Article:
In 2016, a study investigated the effect of a gluten-free diet on gastrointestinal symptoms and behavioural indices in children with autism spectrum disorder. In the gluten-free group, the prevalence of gastrointestinal symptoms and behavioural disorders decreased significantly after intake of a gluten-free diet compared to the control group. Another small study in 2017 showed that a gluten-free, casein-free diet helped reduce symptoms in children with autism.


Boost mood

Although there is no specific research which investigates the effect of the GAPS diet on mental health, there is plenty of research that demonstrates improvements in mood if the health of your gut has been improved.

One study in the American Journal of Nutrition found that a higher intake of grains and high glycaemic index foods were associated with a higher risk of depression.

Meanwhile, fruits and vegetables, which are included as part of this diet were associated with a decreased risk of depression. Reducing the intake of grains and increasing intake of fresh fruit and vegetables are components of the GAPS diet.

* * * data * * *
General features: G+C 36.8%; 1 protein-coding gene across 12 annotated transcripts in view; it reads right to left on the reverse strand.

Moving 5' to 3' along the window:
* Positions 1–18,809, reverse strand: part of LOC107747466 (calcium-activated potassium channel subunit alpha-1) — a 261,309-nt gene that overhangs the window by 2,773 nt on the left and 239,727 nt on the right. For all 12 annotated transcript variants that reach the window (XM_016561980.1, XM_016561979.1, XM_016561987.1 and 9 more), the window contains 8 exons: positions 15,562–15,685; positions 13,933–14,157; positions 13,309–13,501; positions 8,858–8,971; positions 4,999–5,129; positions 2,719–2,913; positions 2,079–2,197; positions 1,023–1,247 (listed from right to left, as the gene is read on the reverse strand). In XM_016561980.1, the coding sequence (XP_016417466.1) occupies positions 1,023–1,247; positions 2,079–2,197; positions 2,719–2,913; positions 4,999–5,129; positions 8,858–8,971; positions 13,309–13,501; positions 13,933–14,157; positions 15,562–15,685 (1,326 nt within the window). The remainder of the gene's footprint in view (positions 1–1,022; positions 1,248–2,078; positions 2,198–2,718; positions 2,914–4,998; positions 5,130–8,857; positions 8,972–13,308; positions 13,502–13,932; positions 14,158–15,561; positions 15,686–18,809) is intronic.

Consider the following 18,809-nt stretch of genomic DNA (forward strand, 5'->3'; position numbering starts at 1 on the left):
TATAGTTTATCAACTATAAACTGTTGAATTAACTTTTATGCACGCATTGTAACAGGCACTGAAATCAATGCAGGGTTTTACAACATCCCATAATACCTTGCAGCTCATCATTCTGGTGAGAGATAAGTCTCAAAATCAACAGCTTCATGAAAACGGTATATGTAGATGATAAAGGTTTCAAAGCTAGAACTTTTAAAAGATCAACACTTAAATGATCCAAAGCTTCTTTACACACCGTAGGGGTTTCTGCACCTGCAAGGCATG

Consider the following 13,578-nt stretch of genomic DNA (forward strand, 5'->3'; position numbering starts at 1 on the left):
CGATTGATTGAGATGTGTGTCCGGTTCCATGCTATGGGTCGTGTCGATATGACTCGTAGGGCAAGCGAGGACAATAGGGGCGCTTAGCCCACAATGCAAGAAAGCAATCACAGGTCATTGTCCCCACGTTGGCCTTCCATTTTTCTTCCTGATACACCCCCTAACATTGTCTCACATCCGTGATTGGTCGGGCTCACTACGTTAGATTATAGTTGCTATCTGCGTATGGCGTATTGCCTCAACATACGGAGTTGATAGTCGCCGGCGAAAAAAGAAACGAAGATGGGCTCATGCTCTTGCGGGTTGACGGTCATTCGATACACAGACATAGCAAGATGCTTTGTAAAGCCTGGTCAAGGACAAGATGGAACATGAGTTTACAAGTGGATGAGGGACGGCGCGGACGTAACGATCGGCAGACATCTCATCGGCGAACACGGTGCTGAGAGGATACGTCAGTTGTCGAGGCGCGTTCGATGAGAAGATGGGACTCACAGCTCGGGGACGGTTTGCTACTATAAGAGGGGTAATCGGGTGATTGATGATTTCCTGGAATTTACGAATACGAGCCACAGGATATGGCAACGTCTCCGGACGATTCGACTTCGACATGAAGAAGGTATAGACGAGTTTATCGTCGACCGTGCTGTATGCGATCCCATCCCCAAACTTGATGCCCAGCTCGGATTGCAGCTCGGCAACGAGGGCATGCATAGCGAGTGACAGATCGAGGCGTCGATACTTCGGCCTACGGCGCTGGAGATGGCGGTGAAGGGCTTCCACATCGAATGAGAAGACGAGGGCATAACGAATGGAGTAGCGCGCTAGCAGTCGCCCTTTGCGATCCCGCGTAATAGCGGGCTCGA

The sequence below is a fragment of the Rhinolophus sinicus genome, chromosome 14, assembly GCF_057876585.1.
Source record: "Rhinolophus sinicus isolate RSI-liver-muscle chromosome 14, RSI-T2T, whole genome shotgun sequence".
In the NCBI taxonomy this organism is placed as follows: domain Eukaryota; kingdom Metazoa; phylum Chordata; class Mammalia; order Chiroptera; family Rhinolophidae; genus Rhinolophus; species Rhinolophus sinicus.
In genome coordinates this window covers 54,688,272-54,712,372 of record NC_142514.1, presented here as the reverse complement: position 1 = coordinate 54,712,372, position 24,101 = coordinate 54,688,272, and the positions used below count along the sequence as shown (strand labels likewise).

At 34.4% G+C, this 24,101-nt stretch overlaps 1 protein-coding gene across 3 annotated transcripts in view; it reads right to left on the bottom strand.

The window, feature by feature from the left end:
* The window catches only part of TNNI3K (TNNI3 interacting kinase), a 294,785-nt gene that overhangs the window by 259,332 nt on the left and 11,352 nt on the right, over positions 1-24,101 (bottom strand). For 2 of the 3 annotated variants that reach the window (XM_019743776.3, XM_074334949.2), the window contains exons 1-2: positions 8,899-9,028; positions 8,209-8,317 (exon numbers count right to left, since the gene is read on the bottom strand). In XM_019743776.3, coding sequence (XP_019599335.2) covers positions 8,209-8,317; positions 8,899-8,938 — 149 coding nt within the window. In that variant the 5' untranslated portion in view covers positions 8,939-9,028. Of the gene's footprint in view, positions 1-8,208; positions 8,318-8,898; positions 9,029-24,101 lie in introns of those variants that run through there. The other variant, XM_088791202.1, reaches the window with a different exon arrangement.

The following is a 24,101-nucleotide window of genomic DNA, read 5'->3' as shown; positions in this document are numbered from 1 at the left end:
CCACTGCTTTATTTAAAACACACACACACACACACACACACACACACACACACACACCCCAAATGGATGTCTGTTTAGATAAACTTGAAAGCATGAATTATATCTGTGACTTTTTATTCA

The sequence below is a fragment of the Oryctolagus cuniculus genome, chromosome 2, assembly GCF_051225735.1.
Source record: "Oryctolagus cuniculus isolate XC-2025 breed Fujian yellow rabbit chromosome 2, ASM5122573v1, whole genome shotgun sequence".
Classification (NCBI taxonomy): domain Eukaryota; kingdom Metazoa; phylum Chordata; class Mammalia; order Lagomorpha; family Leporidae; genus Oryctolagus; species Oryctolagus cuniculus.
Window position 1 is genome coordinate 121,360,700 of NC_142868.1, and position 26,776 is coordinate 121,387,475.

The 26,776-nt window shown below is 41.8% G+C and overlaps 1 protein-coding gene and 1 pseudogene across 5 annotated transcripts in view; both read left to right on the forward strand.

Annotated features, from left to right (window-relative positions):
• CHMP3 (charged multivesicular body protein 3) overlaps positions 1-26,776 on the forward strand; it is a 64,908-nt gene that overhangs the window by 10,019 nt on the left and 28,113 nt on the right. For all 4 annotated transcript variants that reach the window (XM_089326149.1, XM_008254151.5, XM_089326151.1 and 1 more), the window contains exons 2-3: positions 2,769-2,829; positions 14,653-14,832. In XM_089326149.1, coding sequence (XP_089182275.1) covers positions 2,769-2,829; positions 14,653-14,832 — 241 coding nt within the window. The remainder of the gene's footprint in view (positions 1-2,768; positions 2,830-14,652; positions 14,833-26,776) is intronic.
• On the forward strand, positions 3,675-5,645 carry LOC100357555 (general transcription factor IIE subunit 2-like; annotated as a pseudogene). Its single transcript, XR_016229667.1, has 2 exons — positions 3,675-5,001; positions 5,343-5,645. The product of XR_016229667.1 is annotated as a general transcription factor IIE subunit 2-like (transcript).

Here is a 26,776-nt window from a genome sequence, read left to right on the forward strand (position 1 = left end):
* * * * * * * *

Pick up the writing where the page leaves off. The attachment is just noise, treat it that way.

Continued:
Final thoughts

The GAPS diet is not intended to replace traditional treatment for conditions like digestive disorders, autism or depression. Use the GAPS diet to improve your gut health but also follow the advice of your healthcare practitioner if you suffer from any of these conditions.  Australia’s best online discount chemist


Ghalichi F, et al. Effect of gluten free diet on gastrointestinal and behavioural indices for children with autism spectrum disorders: a randomized clinical trial. World J Pediatr. 2016 Nov;12(4):436-442

Mengheri E. Health, probiotics, and inflammation. J Clin Gastroenterol. 2008 Sep;42 Suppl 3 Pt 2:S177-8

Kakodkar S, et al. The Specific Carbohydrate Diet for Inflammatory Bowel Disease: A Case Series. J Acad Nutr Diet. 2015 Aug;115(8):1226-32

Kang HJIm SH. Probiotics as an Immune Modulator. J Nutr Sci Vitaminol (Tokyo). 2015;61 Suppl:S103-5

James E Gangwisch, et al. High glycaemic index diet as a risk factor for depression: analyses from the Women’s Health Initiative. Am J Clin Nutr. 2015 Aug; 102(2): 454–463